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The Club Debate: When a village cricket league is overthrown

Rich Evans by Rich Evans
@Rich_Wisden 8 minute read

Rich Evans traces a controversial series of events that has led to the disbandment of The Tees Herts & Essex Cricket League.

A clash of cricketing cultures has torn a league apart in the Home Counties, with the 26-year-old Tees Herts & Essex Cricket League (HECL) recently dissolved and replaced by a new village cricket league bidding to reduce travel time and preserve village cricket.

In just a few months, the ambitious start-up has acquired a majority share of clubs formerly under the auspices of HECL – around 30-35, according to sources – and introduced stricter entry criteria, leaving several clubs facing a winter in limbo. Despite a wave of support for the new venture, those in the HECL camp have questioned the new league’s motives, describing it as “regressive” and “distasteful”. WCM caught up with figures on both sides of the fence.

Founded in 1993 by nine clubs in the Bishop Stortford area, with the M11 serving as the ‘spine’ of the league, the HECL underwent a recruitment drive in the late 90s, taking on clubs inside the M25. The expansion peaked five or six years ago, with more than 40 clubs and 60 teams across six divisions. Then dark clouds gathered; the national decline in participation was echoed around the villages, with away-day travel in particular becoming an issue. “There have been grumblings for years about the geography,” says Paul Richardson, who was recently installed as acting chairman of the HECL. “With teams folding, travelling has been made the easy scapegoat.”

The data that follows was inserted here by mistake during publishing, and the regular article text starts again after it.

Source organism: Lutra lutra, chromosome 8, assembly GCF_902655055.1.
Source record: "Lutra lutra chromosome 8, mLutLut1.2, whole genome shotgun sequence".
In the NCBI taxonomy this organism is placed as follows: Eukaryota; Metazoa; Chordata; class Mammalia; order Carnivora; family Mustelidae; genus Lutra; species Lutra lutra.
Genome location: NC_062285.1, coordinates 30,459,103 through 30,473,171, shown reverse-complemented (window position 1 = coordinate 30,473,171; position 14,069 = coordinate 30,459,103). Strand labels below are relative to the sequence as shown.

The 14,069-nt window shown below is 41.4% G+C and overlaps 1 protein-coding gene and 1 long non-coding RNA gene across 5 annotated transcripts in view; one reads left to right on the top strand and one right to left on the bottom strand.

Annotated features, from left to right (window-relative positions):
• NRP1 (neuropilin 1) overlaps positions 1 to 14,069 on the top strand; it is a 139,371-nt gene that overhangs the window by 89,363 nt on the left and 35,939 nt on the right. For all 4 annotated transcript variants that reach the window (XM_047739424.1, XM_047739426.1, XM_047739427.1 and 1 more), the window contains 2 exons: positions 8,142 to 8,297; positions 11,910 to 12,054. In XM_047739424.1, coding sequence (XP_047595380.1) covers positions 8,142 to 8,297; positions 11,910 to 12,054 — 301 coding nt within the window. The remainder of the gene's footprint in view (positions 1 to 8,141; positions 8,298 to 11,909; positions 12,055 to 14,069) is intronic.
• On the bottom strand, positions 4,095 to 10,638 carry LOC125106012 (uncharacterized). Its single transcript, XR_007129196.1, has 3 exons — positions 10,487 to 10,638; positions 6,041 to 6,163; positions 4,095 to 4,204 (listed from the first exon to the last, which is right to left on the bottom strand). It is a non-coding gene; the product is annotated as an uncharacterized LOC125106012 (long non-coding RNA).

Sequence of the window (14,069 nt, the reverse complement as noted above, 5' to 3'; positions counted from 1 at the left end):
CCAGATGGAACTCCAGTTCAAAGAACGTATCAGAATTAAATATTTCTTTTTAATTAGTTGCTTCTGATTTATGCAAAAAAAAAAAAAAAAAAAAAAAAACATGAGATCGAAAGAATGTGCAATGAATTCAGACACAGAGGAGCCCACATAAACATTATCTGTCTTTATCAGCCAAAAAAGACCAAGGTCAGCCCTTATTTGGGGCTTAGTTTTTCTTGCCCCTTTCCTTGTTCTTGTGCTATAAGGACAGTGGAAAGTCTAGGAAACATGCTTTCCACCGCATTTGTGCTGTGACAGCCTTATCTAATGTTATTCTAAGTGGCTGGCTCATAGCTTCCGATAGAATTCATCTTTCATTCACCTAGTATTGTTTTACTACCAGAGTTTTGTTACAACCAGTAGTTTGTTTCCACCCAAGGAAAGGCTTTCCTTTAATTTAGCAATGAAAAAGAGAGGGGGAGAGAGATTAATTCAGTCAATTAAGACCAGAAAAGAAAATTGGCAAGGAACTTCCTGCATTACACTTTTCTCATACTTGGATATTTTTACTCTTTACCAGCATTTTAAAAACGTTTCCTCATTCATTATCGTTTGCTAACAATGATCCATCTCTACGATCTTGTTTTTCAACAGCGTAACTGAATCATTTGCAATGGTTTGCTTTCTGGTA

Five divisions operated in 2019, comprising traditional one-team village outfits, the lower XIs of Premier League clubs in neighbouring leagues, and clubs recruited inside the M25 during the league’s major growth period. Underlying tensions boiled over at the end the season when David Brown, chairman of Stansted Hall & Elsenham CC, claimed to have around 30 clubs willing to join a breakaway league, insisting members were reluctant to travel to clubs located inside the M25, and that there were other issues, relating to facilities.

Paul Waters, former chairman of the HECL, resigned from the post just days before the breakaway league was publicised, for which his name was used as selling point, according to Andrew Shields, the HECL’s welfare officer. “Those picking up the pieces feel it was a betrayal,” says Shields. “At the last AGM he spoke quite forcibly in favour of protecting the character of village cricket; it was quite evident that an agenda was being driven. He began to present that the most southern-based clubs inside the M25 were somehow lucky to be allowed to play on these beautiful bucolic village grounds.” “I am no longer involved with the HECL, nor have I any interest in any new league other than from a club perspective,” replied Waters when approached for an interview by WCM.

Seen by WCM, Brown sent an email to the HECL committee stating that the league’s problems could be resolved by asking three clubs to leave – Three Caps CC, Ilford Catholic CC and Shields’ club, South Loughton CC. Shields, in his capacity as South Loughton chairman, sent a formal reply, also seen by WCM, to what he described as “arrogant and regressive statements” – to which Brown did not respond.

Brown had historically advocated a regionalised structure, according to Shields. The league had previously been resistant to regionalisation due to the relatively small number of divisions – “It’s very difficult in a six-division league; you’ll get disparity of playing strength and limited movement up and down,” says Shields – but was forced to act. Shields put together a restructuring plan, which aimed to transition from the restriction of the 10-team division but retain the principle of an 18-week competitive season, with smaller divisions and greater flexibility, regionalising at the lower levels whilst preserving a clear pathway for clubs striving to compete at the highest echelons.

At an extraordinary general meeting held at founder member Hockerill CC on October 14, the HECL executive proposed the new league structure, which was “vociferously opposed” by Brown, according to Shields, with the former citing a reluctance among village clubs to play stronger opponents in more urban and suburban settings. “Some of the village clubs need to look at their own facilities before making accusations about others,” said one attendee.